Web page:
The House does not appear to have grasped clearly the purposes of this motion. I would again emphasise that it deals with a tribunal of inquiry. When Senators talk about the desirability of securing the particular views of various sections of the community—the producer, the administrator in the local authority service or in the central authority service, the distributor, consumer, and so on—they fail to grasp the fundamental purpose of the motion, that is, to set up a tribunal of inquiry to inquire into every conceivable aspect of the problem of the milk supply in the City of Dublin or the Dublin milk area, the adequacy of supply, the purity and wholesomeness of the supply, marketing and distribution and so on, as set out in the Order Paper. The conception is entirely different from the conception that some Senators seem to have in mind.
The idea of a commission of inquiry which members of the House have in mind is entirely different from the proposal before the House. It is hoped that all interests that have been mentioned, consumers and those with specialised knowledge, will put that knowledge at the disposal of the tribunal for its information and guidance, so that when they come to report the result of their investigations, every aspect of the question will have been fully before them.
Senator Baxter raised a question as to the need for this inquiry. In fact there is a shortage of milk in the Dublin area, particularly in the winter months, and, in order to make good the supply, creameries in outlying areas had to be called upon to augment it. Some of these creameries have up-to-date pasteurising plant and, in that way, the milk supply for human consumption may be reasonably safe from the health point of view, but other creameries that have had to be called upon in outside areas, have not the pasteurising facilities that completely comply with health requirements. Senators will appreciate that milk supplied to creameries is not produced under conditions as stringent as we try to enforce with regard to the production of milk for direct human consumption. We now have to call upon milk that has been produced for manufacturing purposes, and we are naturally somewhat uneasy from the public health point of view. There is no doubt that the whole of the milk supplied in the City of Dublin for human consumption is not safe from that point of view. It is very difficult to see how the problem is going to be solved, but it is because it is difficult and intricate, that we propose to set up this tribunal to see what light and guidance we can get from the joint wisdom of the people interested.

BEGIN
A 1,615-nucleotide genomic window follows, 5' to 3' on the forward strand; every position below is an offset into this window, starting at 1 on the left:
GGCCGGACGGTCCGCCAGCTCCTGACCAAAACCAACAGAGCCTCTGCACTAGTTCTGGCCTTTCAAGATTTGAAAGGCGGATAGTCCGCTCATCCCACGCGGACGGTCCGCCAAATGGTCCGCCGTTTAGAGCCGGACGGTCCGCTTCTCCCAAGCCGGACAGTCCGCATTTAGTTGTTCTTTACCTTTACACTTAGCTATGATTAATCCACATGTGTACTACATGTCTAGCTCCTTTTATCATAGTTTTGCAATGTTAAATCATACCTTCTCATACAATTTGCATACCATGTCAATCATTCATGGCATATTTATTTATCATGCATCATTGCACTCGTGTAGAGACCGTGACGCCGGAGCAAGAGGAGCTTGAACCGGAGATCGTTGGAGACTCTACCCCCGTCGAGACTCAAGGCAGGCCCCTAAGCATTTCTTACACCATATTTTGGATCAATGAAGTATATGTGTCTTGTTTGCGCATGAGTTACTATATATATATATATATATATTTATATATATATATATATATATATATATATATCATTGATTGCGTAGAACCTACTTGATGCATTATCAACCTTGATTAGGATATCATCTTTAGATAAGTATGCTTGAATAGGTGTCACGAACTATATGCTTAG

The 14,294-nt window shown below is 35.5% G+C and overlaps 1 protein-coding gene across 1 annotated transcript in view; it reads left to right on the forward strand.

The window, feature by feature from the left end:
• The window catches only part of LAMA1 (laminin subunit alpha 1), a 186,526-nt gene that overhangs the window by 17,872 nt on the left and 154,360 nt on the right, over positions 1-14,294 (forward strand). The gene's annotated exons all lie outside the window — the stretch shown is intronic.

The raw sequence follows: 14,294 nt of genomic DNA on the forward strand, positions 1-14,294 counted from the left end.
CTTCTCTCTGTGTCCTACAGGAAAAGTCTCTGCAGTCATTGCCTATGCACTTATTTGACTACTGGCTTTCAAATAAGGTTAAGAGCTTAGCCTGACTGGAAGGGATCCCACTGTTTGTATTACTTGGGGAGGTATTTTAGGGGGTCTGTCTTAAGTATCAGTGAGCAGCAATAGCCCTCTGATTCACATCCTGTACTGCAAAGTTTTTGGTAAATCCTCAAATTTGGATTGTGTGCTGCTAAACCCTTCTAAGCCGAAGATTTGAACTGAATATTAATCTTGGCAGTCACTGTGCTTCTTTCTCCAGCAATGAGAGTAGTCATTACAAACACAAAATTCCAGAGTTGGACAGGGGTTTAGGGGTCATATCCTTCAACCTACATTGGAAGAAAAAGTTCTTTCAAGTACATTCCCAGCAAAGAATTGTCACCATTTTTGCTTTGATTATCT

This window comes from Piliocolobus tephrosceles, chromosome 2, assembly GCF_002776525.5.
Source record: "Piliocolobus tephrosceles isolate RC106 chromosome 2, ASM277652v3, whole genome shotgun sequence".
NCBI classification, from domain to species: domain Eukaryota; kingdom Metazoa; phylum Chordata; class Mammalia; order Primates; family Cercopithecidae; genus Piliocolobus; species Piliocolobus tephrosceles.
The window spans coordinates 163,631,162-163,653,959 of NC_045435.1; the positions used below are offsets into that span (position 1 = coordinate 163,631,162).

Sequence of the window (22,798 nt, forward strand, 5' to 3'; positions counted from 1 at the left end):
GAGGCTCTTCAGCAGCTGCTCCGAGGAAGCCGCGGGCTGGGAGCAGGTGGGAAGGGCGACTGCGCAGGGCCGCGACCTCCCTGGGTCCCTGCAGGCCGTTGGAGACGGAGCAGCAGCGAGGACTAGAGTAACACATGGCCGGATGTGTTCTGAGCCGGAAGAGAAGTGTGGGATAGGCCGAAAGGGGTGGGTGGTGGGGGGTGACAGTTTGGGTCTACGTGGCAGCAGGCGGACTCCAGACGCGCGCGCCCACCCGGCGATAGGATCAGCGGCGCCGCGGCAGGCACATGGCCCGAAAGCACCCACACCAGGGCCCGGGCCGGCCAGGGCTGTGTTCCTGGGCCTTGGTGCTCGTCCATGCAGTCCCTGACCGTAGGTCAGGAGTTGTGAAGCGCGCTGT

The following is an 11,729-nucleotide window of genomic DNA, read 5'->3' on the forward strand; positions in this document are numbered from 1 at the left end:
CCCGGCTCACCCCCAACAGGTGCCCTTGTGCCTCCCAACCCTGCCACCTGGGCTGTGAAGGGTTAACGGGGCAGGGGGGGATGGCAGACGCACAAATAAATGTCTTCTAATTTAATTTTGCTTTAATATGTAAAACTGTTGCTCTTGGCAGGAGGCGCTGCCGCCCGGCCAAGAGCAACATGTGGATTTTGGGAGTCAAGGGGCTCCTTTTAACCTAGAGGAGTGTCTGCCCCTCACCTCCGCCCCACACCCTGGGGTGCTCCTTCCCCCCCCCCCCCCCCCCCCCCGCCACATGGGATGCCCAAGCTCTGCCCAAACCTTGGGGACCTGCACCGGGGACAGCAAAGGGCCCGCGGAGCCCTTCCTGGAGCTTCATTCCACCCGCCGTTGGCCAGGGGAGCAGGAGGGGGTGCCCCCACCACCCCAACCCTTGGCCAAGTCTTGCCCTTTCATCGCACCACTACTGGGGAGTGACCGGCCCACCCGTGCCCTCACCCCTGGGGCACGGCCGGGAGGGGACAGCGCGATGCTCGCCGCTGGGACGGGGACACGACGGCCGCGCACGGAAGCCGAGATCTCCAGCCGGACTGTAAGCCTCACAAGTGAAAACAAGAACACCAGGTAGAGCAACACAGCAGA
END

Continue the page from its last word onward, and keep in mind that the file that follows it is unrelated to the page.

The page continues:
From the investigations of the tribunal we will, probably, learn something as to what improvements we can make in the milk supply for human consumption in areas outside Dublin. For the present the functions of the tribunal will be confined to the Dublin supply area. I hope Senator Counihan will go before the tribunal. He certainly seems to have given a good deal of thought to the problem and perhaps, if Senator Hayes, as a consumer, could give evidence it would be useful. Consumers as such will not be represented on the tribunal any more than producers, distributors, wholesalers, retailers or other interests concerned. I would be inclined to agree with Senator O'Donovan that we are all consumers. If I were on the tribunal perhaps I would be particularly biassed from the consumers' point of view, as I would look upon myself as a consumer. Similarly, I think from whatever section we draw the personnel, all will be primarily consumers.